- Behavior trick #2 to get what you want: using social norming (peer pressure) to help drive behaviors. “Many people in similar situations do xyz.” That pressures us to follow the norm and not take our own path, even if the norm seems to be against our own best interests at the time. “Most people choose x, but you can choose y or z” led to triple the conversion rate.
- Behavior trick #3 to get what you want: loss aversion is powerful. Basically, this means that it hurts us more to lose something than the pleasure of gaining something of equal value, even if we don’t particularly like what we have! Script: “I’d hate to see you miss out on that…”
- Reframe statements to be positive. Calls using positivity and the techniques above were 3x more successful with an 80% save customer/avert loss metric. Wow!
- More on social norming: we feel a sense of comfort doing what others do and mild anxiety of doing what others don’t. It’s the “herd mentality” at work.
- Human beings survive on inference (guessing about a situation based on known facts), so copying others is a fairly safe bet. people pay for big brands because they think there’s less chance of it being catastrophically awful.
- If you can play these emotions in other people you can get them to do what you want. In a position with a lot of influence opportunity but little hierarchical position power, this is a big deal. We are extremely irrational creatures, even though we like to think we are good at rationalizing things. Newsflash: we’re not. (click to tweet)
- The funny part is that these ideas aren’t new, they’re just being rediscovered and proven with empirical data. Shakespeare, Solomon, and others throughout history have used ideas like these to get their points across.
- Plus, advertising firms have been using these techniques for years–now they are gaining exposure elsewhere and for other types of situations.
- Moment of joy! They turn to HR/employment and bring on the Chief Analytics Officer from Cornerstone OnDemand, Michael Houseman. He talks about his mission to help companies hire and keep the best employees by analyzing all the potential factors of employment: prehire assessment results, when the person was hired (or left), supervisor, shift, wages, overtime, etc.
- There is some correlation of pay vs longevity: pay enables people to stay longer. Data shows that a 10% increase in pay delivers a 5% decrease in quitting behavior.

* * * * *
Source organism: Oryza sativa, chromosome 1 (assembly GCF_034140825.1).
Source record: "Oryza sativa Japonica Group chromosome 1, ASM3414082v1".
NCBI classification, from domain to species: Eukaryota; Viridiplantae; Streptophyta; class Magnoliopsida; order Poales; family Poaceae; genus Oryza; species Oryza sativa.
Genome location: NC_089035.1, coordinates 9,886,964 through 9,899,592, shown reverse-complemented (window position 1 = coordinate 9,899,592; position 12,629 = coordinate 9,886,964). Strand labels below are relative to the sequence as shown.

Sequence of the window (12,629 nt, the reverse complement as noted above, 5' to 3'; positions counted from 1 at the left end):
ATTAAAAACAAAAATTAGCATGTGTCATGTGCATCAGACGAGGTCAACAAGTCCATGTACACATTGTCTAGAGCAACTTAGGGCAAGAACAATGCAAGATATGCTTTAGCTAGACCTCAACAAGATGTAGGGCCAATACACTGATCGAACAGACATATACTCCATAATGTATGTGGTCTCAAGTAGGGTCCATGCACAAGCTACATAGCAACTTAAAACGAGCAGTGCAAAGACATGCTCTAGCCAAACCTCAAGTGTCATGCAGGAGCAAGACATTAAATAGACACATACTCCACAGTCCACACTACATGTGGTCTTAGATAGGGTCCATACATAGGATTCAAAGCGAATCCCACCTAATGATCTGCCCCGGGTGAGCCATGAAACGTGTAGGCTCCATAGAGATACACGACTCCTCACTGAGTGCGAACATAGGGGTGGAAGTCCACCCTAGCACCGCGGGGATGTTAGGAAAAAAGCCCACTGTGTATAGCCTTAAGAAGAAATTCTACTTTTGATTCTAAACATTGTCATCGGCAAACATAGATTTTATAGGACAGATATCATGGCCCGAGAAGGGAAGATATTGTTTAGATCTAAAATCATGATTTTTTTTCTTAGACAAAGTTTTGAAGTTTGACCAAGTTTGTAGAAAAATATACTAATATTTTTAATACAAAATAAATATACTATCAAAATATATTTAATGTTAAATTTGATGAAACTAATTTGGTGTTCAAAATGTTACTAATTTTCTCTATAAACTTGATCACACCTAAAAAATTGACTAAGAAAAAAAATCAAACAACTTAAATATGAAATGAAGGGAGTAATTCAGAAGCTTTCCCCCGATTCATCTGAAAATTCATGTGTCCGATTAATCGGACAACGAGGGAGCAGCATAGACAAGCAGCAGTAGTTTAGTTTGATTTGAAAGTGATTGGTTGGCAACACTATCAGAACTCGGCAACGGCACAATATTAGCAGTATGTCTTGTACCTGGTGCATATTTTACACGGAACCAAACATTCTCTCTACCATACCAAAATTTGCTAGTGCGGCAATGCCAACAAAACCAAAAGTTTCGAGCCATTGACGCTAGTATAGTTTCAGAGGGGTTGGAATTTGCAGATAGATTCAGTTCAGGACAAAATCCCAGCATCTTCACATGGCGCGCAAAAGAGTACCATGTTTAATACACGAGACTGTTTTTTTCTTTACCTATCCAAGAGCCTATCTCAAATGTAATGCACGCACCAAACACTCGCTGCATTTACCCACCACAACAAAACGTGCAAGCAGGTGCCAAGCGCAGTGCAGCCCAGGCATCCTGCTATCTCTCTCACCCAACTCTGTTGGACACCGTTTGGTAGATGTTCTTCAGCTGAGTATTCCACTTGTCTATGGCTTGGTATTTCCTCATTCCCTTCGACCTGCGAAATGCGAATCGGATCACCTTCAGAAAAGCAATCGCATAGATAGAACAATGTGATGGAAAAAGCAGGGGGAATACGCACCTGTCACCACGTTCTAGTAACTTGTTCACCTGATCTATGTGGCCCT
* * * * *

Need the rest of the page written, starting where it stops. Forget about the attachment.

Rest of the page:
- You know that “warm fuzzy” feeling someone gets from a raise? Research shows that feeling only lasts 1-4 weeks. (click to tweet)
- Wages are a lever you can use to drive behaviors, but other things keep your turnover low, and are less costly. For instance, finding better supervisor fit is a great opportunity.
- But seriously, how important is a supervisor in the employment relationship? The supervisor accounts for about as much reason someone will stay as all other factors (culture, job, wages, etc.) combined. Huge.
- Research shows that raw talent only predicts about 10-15% of success. This is the myth of “A players.”
- Measuring honesty in employment–people claiming honest were 33% more likely to be fired for policy violations. (click to tweet)
- The issue is in asking people if they are honest. Dishonest people are likely to answer falsely, and honest people are more likely to admit when they have faults here, skewing the numbers.
- The real way to measure honesty: applicants were asked about computer skills and level of tech savvy, then a couple screens later they were tested. Researchers compared the results of both data sets. In the end two groups emerged: one was honest and one was “creative” in their responses (cheating/lying, in other words).
- Honest employees tested better on virtually every performance metric, except for one: sales.
- And my personal favorite: employee web browser choice can indicate job proficiency. In their studies Chrome/Firefox users are better employees on every metric. They can’t speak to why that is or what the cause is, but the simple answer is they suspect users that are informed about technology and concerned with productivity will actively choose another browser and not rely on the built in (and poor overall choice) of Internet Explorer.
So, what was most interesting for you? Anything truly surprising?